According to Dak Lak's Department of Labor, War Invalids, and Social Affairs, in recent years, drowning in the province has continuously increased. In 2019, the province recorded 58 children died from drowning, by 2020 the figure increased to 73. Since the beginning of 2021, there have been 31 drowning cases, killing 41 children, which increased by 21 when compared to the first 6 months of last year.

In fact, Departments of Labor, War Invalids, and Social Affairs of Central Highlands provinces have implemented many measures to prevent drowning and injury accidents in children. However, in order to minimize drowning accidents, the parents need to be extremely vigilant and closely watch their children, especially in the summer.

According to Nguyen Van Tam, Secretary of the Party Committee of Cu Pui commune, Krong Bong district, Dak Lak province, most of the drownings in the area happened to ethnic minority areas. The commune recorded children dying from drowning almost every year, so the commune authority and schools have paid great attention to communication to warn parents about this fact.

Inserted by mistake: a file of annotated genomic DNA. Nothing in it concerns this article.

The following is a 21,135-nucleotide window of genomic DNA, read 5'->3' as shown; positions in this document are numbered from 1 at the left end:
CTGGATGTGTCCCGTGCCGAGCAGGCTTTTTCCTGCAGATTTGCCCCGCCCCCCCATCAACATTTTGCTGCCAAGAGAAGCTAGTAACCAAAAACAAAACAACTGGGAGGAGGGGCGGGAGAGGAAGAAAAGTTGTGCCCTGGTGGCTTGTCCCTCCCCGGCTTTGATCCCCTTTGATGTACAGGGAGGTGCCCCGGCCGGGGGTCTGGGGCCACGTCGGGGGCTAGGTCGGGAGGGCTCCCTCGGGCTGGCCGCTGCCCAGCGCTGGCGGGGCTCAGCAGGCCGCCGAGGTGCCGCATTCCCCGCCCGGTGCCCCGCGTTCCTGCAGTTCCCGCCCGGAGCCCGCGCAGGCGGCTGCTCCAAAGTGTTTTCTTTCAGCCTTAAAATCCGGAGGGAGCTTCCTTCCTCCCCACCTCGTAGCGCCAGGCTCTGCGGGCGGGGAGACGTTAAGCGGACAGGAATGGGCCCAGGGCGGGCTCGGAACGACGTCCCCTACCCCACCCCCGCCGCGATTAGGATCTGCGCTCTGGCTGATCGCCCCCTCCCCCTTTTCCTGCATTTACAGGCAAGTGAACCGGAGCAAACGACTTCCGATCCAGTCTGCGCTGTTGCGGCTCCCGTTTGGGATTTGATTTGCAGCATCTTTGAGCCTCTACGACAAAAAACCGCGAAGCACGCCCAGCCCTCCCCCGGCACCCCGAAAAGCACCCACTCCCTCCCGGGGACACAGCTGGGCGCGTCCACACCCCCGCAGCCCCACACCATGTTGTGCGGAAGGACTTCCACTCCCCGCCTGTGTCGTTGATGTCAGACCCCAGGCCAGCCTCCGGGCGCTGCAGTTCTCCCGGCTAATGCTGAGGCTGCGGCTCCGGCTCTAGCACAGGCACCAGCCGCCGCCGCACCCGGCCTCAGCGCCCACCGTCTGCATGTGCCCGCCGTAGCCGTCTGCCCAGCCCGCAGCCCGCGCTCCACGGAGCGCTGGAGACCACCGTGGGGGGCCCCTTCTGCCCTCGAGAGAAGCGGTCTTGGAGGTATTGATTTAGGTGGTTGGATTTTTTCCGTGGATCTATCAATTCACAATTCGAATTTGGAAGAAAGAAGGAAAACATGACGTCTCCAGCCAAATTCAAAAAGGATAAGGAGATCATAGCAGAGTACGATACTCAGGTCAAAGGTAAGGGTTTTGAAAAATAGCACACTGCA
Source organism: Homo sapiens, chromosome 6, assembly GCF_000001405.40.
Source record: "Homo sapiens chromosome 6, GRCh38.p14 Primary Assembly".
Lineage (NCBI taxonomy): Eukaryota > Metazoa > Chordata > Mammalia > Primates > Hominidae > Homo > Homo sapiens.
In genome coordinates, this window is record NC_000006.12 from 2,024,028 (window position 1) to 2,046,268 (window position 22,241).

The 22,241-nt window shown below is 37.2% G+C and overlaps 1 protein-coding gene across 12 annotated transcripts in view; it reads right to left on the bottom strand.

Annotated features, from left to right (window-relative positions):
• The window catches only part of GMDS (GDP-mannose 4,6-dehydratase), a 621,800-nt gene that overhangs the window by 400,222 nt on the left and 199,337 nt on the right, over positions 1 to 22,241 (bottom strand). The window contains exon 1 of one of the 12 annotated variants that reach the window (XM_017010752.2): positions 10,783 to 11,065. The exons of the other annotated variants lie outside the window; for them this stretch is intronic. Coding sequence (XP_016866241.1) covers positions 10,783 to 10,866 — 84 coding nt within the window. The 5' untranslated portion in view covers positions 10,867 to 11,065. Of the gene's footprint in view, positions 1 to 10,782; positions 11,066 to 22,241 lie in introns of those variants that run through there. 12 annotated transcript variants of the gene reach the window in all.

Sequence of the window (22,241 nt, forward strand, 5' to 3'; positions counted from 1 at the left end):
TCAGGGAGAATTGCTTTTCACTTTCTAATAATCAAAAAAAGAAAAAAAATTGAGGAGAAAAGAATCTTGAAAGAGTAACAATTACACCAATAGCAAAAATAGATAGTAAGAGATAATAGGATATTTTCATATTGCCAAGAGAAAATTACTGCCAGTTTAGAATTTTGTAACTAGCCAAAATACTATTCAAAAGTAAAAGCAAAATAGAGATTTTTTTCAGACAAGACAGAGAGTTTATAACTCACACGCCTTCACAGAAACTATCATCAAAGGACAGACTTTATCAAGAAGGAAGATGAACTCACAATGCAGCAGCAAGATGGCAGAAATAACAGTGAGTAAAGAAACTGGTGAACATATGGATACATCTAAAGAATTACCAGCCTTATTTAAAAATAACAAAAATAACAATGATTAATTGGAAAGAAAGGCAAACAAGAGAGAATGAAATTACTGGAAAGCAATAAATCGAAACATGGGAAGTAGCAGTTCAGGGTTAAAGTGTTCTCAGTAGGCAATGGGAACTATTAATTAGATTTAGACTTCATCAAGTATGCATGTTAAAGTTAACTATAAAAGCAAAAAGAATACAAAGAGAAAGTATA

The commune Party Committee has also coordinated with the Department of Education and Training, and the Youth Union in Krong Bong district to open free swimming classes, and injury prevention courses for students in the area to limit the number of painful incidents.

Nguyen Duy Tuyet, Head of Social Protection Department, Dak Lak's Department of Labour, Invalids and Social Affairs, said that the number of children drowning had increased in the past two years, partly due to the influence of the pandemic. During social distancing, students took a long break from school, so they went to play outside. Lack of adults' supervision led to drowning.

Children in remote, isolated, and ethnic minority areas do not have access to swimming and safety skills lessons to prevent drowning, so when accidents occur, they cannot save themselves.

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Le Huong - Thuy Dung (Valerie Mai Translated)